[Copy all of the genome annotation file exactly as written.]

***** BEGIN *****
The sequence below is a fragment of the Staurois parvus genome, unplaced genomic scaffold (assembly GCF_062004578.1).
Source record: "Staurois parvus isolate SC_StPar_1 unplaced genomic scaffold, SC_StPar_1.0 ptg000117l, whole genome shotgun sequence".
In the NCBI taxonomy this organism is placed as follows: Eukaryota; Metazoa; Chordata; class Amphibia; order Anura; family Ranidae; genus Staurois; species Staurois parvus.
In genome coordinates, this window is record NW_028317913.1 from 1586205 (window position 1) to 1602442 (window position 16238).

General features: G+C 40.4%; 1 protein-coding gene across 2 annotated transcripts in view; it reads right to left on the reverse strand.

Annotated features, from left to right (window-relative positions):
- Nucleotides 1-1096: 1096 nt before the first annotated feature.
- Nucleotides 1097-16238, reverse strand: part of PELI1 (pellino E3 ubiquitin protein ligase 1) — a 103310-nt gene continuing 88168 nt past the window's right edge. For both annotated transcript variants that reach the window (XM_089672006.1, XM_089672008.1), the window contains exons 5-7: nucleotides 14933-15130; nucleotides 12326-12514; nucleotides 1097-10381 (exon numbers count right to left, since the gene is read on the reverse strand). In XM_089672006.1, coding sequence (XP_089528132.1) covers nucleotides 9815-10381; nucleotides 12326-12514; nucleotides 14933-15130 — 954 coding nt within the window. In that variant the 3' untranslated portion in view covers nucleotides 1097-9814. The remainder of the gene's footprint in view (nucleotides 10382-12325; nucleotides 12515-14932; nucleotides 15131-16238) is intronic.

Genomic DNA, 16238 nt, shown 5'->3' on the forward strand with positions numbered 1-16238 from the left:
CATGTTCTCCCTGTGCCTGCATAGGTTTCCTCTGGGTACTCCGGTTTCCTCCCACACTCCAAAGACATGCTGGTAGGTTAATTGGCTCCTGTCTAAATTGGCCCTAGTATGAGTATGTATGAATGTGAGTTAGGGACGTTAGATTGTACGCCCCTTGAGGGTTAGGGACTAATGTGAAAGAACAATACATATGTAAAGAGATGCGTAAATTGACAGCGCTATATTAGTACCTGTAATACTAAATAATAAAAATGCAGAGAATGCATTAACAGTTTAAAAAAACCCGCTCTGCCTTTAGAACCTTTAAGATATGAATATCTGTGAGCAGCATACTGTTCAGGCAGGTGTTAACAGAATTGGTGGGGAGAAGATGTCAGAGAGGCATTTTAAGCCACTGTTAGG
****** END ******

The sequence below is a fragment of the Staurois parvus genome, unplaced genomic scaffold (assembly GCF_062004578.1).
Source record: "Staurois parvus isolate SC_StPar_1 unplaced genomic scaffold, SC_StPar_1.0 ptg000117l, whole genome shotgun sequence".
In the NCBI taxonomy this organism is placed as follows: Eukaryota; Metazoa; Chordata; class Amphibia; order Anura; family Ranidae; genus Staurois; species Staurois parvus.
In genome coordinates, this window is record NW_028317913.1 from 1586205 (window position 1) to 1602442 (window position 16238).

General features: G+C 40.4%; 1 protein-coding gene across 2 annotated transcripts in view; it reads right to left on the reverse strand.

Annotated features, from left to right (window-relative positions):
- Nucleotides 1-1096: 1096 nt before the first annotated feature.
- Nucleotides 1097-16238, reverse strand: part of PELI1 (pellino E3 ubiquitin protein ligase 1) — a 103310-nt gene continuing 88168 nt past the window's right edge. For both annotated transcript variants that reach the window (XM_089672006.1, XM_089672008.1), the window contains exons 5-7: nucleotides 14933-15130; nucleotides 12326-12514; nucleotides 1097-10381 (exon numbers count right to left, since the gene is read on the reverse strand). In XM_089672006.1, coding sequence (XP_089528132.1) covers nucleotides 9815-10381; nucleotides 12326-12514; nucleotides 14933-15130 — 954 coding nt within the window. In that variant the 3' untranslated portion in view covers nucleotides 1097-9814. The remainder of the gene's footprint in view (nucleotides 10382-12325; nucleotides 12515-14932; nucleotides 15131-16238) is intronic.

Genomic DNA, 16238 nt, shown 5'->3' on the forward strand with positions numbered 1-16238 from the left:
CATGTTCTCCCTGTGCCTGCATAGGTTTCCTCTGGGTACTCCGGTTTCCTCCCACACTCCAAAGACATGCTGGTAGGTTAATTGGCTCCTGTCTAAATTGGCCCTAGTATGAGTATGTATGAATGTGAGTTAGGGACGTTAGATTGTACGCCCCTTGAGGGTTAGGGACTAATGTGAAAGAACAATACATATGTAAAGAGATGCGTAAATTGACAGCGCTATATTAGTACCTGTAATACTAAATAATAAAAATGCAGAGAATGCATTAACAGTTTAAAAAAACCCGCTCTGCCTTTAGAACCTTTAAGATATGAATATCTGTGAGCAGCATACTGTTCAGGCAGGTGTTAACAGAATTGGTGGGGAGAAGATGTCAGAGAGGCATTTTAAGCCACTGTTAGG